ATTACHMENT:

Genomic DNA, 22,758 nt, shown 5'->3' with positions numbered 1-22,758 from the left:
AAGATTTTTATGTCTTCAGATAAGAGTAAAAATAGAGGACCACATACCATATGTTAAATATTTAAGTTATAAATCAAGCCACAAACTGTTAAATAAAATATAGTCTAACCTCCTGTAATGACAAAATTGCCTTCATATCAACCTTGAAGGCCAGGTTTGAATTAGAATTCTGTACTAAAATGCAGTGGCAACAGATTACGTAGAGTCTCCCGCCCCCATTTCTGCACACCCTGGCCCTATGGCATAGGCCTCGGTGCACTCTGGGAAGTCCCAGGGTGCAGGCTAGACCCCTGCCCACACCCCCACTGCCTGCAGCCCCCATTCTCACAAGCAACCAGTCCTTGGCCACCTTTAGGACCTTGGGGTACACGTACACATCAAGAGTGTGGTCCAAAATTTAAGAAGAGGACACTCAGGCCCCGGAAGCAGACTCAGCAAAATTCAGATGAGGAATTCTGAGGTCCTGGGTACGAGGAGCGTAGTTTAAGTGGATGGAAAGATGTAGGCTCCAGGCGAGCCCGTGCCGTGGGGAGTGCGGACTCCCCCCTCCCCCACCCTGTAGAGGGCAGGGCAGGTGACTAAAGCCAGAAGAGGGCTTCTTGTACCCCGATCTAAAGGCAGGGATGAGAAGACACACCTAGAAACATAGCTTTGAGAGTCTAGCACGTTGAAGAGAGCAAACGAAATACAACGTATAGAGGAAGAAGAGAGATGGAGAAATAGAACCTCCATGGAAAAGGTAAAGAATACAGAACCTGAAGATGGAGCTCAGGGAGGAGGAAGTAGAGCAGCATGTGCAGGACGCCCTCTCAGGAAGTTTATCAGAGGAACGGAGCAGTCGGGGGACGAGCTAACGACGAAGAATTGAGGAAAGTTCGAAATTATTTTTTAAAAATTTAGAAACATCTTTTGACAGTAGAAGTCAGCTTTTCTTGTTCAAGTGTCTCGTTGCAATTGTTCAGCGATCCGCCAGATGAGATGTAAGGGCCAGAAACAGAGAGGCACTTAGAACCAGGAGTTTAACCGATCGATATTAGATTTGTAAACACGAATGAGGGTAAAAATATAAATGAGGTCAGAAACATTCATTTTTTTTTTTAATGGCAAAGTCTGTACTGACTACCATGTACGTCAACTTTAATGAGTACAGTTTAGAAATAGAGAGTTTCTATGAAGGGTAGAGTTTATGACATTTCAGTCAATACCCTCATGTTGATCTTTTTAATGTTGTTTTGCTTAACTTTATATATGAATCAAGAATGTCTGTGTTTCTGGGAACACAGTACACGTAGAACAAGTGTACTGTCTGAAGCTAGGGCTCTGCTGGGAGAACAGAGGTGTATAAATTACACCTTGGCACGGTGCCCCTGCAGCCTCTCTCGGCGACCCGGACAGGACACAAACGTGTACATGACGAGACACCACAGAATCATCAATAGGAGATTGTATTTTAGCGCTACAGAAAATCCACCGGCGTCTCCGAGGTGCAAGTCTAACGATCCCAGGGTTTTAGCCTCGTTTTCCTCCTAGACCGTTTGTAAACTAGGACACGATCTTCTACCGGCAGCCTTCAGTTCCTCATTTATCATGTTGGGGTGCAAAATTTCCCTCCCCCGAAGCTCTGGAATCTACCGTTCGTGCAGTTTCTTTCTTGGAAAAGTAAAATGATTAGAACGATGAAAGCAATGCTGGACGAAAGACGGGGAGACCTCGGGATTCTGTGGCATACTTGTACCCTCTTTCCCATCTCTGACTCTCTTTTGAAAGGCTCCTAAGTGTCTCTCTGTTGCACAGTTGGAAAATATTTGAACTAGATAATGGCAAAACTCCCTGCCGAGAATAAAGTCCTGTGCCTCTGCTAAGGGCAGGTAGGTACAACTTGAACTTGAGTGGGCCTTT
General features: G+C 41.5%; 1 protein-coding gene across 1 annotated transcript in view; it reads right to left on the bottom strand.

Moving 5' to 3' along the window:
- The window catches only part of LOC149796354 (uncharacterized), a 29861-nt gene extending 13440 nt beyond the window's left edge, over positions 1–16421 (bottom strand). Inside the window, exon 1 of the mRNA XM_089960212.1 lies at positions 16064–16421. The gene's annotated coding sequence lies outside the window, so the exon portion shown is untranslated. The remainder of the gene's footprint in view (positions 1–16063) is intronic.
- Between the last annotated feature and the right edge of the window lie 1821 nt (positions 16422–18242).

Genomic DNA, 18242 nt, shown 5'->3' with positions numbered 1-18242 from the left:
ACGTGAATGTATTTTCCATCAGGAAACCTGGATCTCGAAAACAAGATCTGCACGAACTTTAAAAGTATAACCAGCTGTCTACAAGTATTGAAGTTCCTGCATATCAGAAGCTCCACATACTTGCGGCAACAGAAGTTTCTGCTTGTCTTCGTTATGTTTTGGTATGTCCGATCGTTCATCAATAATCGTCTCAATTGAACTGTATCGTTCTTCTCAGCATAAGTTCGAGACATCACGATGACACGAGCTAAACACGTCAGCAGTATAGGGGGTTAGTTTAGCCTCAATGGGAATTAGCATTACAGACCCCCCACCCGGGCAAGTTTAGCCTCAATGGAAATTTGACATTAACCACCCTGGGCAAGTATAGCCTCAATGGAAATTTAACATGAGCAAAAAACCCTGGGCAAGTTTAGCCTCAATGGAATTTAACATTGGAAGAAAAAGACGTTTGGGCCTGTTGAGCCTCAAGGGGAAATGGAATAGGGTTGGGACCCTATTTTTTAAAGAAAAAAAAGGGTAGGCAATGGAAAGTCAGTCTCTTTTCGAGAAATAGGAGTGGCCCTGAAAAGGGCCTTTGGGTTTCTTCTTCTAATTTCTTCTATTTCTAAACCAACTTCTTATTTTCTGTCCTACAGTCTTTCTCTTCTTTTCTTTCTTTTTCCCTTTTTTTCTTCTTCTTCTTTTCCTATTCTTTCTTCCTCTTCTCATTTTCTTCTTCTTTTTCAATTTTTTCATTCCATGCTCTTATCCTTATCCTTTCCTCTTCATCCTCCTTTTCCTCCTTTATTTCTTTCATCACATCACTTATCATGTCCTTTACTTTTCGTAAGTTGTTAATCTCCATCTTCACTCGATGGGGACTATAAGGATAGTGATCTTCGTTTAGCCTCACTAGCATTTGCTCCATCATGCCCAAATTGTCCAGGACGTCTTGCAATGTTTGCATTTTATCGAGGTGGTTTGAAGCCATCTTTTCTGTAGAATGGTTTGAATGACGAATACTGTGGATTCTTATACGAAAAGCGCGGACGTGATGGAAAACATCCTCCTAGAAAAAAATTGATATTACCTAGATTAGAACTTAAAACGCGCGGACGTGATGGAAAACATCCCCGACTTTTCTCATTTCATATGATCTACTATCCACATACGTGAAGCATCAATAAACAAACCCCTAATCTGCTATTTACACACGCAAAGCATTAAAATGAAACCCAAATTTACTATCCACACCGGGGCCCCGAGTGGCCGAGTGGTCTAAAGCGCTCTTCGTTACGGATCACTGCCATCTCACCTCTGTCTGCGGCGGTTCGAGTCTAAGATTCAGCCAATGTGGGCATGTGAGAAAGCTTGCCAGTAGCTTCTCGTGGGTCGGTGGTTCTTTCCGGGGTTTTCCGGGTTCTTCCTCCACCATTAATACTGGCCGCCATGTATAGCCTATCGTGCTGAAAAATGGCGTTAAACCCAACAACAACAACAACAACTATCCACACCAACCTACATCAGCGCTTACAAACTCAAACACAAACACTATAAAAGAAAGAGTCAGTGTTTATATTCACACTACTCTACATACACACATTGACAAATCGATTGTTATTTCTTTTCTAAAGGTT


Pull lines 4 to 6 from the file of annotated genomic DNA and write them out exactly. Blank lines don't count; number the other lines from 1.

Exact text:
Moving 5' to 3' along the window:
- The window catches only part of LOC149796354 (uncharacterized), a 29861-nt gene extending 13440 nt beyond the window's left edge, over positions 1–16421 (bottom strand). Inside the window, exon 1 of the mRNA XM_089960212.1 lies at positions 16064–16421. The gene's annotated coding sequence lies outside the window, so the exon portion shown is untranslated. The remainder of the gene's footprint in view (positions 1–16063) is intronic.
- Between the last annotated feature and the right edge of the window lie 1821 nt (positions 16422–18242).